"Not proper cricket”?
So with the Summer Solstice been and gone it’s time for T20 cricket. It doesn’t seem like ten years since the newest and shortest form of the game took it’s first tentative steps. It was initially an experiment thought up by the ECB to replace the B&H Cup. In response to dwindling crowds they cooked up a format with a younger audience in mind, probably expecting the “hit and giggle” to remain a domestic oddity. Instead they spawned a new form of the game, one that has both horrified traditionalists and purists and captivated others around the globe, particularly in India where the IPL has reinvented cricket as glossy, hectic, belligerent three hour entertainment.
Domestically the Friend’s Life T20 remains a bit of a “marmite” concept for cricket fans with some Members still giving it a swerve whilst more casual supporters flock through the turnstiles provided the price and the weather is right. Every year I have the same conversation with a friend of mine, he’s cricket mad, a life long Kent Member and even spent the 70’s taking in Kent’s away games in the old Sunday League and yet he steadfastly refuses to attend T20 matches.
I’ve made it my mission to persuade him to give it a go. He insists it isn’t “proper cricket” and often tries to time his summer holiday to be abroad when the annual bun-fight begins. I think he’s missing out. I don’t think the Championship and T20 are mutually exclusive. You can appreciate both for what they are, acknowledging their strengths and weaknesses. Ultimately I’m a cricket fan and a Kent fan and want to watch them succeed in all forms.
Like many I was unconvinced by T20 when it began in 2003 but it only took a couple of matches before I was won over. I think it compliments the other two forms (one day 40 or 50 overs and Championship or Tests) perfectly. Some say the shots aren’t classical, the bowling designed to limit scoring rather than take wickets but actually the game has matured into a particular genre which has helped reinvigorate the longer one day format.
Anyone lucky enough to witness the utterly astonishing Yorkshire Bank 40 game at home to Sussex on Wednesday night will have recognised that some of the inventive shots on show, the magnificently fearless hitting, inspired fielding, canny bowling and mental strength on show had undoubted echoes from the T20 revolution. Teams now approach 300 plus scores in one day games with genuine expectations of chasing them down in part due to often facing 180 plus in T20. Having witnessed most of Kent’s T20 home games over the last 10 years I’d have to say some of the batting has been mind boggling. One day bowling has become more cat and mouse, trying to second guess the batsman, particularly with fielding restrictions. Andrew Symonds’s monster six hitting at an early game at Beckenham caught the eye, as did his incredible 112 at the Mote against Middlesex.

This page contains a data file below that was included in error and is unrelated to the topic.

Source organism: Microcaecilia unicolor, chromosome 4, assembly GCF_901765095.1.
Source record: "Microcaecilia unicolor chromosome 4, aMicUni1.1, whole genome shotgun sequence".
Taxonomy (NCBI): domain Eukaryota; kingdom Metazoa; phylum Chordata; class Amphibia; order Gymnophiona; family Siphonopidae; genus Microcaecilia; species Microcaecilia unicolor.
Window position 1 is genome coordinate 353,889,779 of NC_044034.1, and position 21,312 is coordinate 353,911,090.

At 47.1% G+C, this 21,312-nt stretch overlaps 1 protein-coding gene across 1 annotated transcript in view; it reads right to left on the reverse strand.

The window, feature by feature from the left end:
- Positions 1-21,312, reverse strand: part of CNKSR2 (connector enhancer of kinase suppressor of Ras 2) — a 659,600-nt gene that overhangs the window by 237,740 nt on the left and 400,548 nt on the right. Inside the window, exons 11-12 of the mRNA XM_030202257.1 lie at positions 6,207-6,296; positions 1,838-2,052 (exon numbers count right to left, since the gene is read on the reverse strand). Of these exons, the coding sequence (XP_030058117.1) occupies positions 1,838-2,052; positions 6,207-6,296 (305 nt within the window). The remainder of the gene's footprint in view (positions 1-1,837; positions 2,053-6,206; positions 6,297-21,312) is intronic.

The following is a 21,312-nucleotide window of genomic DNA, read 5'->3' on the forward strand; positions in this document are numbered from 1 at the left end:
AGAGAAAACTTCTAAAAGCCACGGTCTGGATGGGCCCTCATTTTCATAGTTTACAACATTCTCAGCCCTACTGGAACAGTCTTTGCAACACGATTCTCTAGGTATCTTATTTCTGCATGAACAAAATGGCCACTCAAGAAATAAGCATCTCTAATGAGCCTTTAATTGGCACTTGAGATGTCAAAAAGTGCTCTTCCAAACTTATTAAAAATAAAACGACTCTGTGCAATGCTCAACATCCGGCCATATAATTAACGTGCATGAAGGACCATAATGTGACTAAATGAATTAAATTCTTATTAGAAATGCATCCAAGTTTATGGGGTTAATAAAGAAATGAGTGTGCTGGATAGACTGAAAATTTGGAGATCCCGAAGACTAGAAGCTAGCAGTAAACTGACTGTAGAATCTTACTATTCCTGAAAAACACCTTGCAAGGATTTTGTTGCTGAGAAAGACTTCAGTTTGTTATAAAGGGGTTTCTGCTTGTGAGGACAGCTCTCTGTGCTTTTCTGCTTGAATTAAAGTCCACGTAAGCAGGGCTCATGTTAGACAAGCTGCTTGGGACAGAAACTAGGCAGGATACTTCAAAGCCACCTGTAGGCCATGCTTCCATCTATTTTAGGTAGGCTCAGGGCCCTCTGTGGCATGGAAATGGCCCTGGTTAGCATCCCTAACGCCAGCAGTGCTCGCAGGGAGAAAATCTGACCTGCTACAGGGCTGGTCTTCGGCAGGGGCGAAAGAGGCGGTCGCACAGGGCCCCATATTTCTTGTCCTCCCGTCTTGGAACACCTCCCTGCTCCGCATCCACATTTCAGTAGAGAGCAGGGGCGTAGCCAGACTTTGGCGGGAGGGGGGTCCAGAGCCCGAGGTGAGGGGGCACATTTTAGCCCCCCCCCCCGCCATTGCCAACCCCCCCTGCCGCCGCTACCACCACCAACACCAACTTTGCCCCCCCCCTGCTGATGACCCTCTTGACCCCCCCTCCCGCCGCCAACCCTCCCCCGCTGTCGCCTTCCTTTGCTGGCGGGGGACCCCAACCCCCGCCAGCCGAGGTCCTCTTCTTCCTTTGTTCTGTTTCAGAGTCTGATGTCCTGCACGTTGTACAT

Many Kent fans finally fully embraced the format in 2007 with the wonderful win in the final at Edgbaston against Gloucestershire. It was all very nip and tuck, McLaren’s hat-trick had us all dancing in the aisles, but in a game of relatively mediocre scores Kent held their nerve (just) to clinch the Cup. It was and remains my best ever moment watching Kent. Don’t get me wrong, my lifetime ambition is to see Kent win the Championship and a Lord’s Final, (still counting having missed the “glory years”!), but that balmy evening in Birmingham was sublime. The following year the dénouement at the Rose Bowl was no less buttock-clenchingly thrilling, sadly destined not to go our way, but a game that illustrated all the best features of T20 cricket.
Now T20 isn’t perfect, a Friday night at the Oval can see you surrounded by already squiffy groups of spectators more concerned with getting paralytic and boorishly building “beer snakes” than appreciating the cricket. The weather can also ruin a T20 game very quickly due to the lack of wiggle room if it rains and 5 over bashes to constitute a game tend to be absurd. Nevertheless the format is here to stay, my nephews love watching it and it is an ideal length for television. Doubts over spot fixing in the Indian subcontinent and the antics of Allen Stanford have tarnished the image as has the clash between the Champions League, the IPL and our own domestic fixture list, but the speed at which the format spread round the cricketing world and the vibrancy of the subsequent T20 World Cups show that it might not be “traditional” but it has become one of the three legitimate forms of the game. If you haven’t already, then I urge you to give it a go!
Eddie Allcorn was born in Canterbury and now resides in Harbledown. He started watching Kent in 1979 and has been an active Member since the mid/late 1980's. Eddie will be providing further blogs during the 2013 season. Many thanks Eddie.
Photo: Sarah Ansell